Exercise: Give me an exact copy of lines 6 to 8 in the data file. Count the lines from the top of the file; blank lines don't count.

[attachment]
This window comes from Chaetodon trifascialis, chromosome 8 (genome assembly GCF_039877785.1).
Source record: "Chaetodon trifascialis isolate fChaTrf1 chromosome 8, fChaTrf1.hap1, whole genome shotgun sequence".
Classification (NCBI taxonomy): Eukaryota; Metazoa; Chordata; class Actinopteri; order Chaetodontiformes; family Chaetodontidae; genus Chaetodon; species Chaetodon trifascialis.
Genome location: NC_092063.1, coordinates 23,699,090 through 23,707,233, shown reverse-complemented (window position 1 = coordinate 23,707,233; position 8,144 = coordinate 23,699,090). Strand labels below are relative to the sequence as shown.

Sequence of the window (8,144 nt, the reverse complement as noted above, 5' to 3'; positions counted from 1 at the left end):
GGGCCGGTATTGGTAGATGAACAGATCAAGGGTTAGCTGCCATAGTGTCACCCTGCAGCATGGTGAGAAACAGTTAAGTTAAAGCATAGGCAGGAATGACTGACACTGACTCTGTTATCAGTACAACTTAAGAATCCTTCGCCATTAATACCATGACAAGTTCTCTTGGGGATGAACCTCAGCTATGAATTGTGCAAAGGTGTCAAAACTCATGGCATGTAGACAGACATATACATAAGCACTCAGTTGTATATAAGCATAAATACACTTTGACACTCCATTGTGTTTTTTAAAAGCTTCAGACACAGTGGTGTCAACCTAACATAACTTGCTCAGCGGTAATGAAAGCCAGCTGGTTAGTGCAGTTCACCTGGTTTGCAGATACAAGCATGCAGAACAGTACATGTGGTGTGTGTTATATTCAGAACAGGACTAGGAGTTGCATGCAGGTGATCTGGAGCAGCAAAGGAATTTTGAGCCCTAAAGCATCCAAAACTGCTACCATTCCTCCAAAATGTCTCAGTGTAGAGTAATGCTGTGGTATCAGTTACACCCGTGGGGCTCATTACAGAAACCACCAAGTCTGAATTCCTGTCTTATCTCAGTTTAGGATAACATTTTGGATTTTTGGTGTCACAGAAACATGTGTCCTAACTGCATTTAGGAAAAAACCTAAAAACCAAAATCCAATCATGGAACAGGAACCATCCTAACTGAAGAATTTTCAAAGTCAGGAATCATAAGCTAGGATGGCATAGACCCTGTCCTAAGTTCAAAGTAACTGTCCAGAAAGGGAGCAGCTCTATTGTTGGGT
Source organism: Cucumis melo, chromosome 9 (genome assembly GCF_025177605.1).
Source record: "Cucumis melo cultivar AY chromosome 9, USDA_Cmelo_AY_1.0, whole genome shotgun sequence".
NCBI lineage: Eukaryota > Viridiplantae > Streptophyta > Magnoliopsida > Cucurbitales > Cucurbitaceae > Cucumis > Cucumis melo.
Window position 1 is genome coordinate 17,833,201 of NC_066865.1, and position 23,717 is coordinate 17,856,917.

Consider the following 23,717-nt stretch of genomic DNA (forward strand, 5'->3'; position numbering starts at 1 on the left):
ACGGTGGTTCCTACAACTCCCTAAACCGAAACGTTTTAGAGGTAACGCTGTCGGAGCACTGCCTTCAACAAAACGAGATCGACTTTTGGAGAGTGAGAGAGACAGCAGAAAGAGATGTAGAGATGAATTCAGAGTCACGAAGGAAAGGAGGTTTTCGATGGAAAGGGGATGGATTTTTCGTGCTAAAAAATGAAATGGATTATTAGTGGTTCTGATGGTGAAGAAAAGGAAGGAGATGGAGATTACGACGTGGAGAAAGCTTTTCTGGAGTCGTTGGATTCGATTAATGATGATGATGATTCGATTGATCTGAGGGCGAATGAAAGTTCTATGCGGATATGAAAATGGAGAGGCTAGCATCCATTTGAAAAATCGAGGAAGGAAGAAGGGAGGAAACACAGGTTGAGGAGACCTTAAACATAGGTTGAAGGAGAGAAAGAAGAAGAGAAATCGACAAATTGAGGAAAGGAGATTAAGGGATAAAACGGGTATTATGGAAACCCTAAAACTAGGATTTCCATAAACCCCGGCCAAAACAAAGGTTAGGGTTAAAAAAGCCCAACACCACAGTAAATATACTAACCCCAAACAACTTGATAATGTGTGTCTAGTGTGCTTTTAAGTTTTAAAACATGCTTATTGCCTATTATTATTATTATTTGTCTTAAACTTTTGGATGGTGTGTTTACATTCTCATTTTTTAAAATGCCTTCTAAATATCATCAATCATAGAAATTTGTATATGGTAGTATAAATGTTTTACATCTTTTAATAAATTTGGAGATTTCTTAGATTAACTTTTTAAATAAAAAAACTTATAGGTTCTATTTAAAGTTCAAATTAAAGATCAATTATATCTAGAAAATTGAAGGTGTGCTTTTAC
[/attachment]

GGGCCGGTATTGGTAGATGAACAGATCAAGGGTTAGCTGCCATAGTGTCACCCTGCAGCATGGTGAGAAACAGTTAAGTTAAAGCATAGGCAGGAATGACTGACACTGACTCTGTTATCAGTACAACTTAAGAATCCTTCGCCATTAATACCATGACAAGTTCTCTTGGGGATGAACCTCAGCTATGAATTGTGCAAAGGTGTCAAAACTCATGGCATGTAGACAGACATATACATAAGCACTCAGTTGTATATAAGCATAAATACACTTTGACACTCCATTGTGTTTTTTAAAAGCTTCAGACACAGTGGTGTCAACCTAACATAACTTGCTCAGCGGTAATGAAAGCCAGCTGGTTAGTGCAGTTCACCTGGTTTGCAGATACAAGCATGCAGAACAGTACATGTGGTGTGTGTTATATTCAGAACAGGACTAGGAGTTGCATGCAGGTGATCTGGAGCAGCAAAGGAATTTTGAGCCCTAAAGCATCCAAAACTGCTACCATTCCTCCAAAATGTCTCAGTGTAGAGTAATGCTGTGGTATCAGTTACACCCGTGGGGCTCATTACAGAAACCACCAAGTCTGAATTCCTGTCTTATCTCAGTTTAGGATAACATTTTGGATTTTTGGTGTCACAGAAACATGTGTCCTAACTGCATTTAGGAAAAAACCTAAAAACCAAAATCCAATCATGGAACAGGAACCATCCTAACTGAAGAATTTTCAAAGTCAGGAATCATAAGCTAGGATGGCATAGACCCTGTCCTAAGTTCAAAGTAACTGTCCAGAAAGGGAGCAGCTCTATTGTTGGGT
Source organism: Cucumis melo, chromosome 9 (genome assembly GCF_025177605.1).
Source record: "Cucumis melo cultivar AY chromosome 9, USDA_Cmelo_AY_1.0, whole genome shotgun sequence".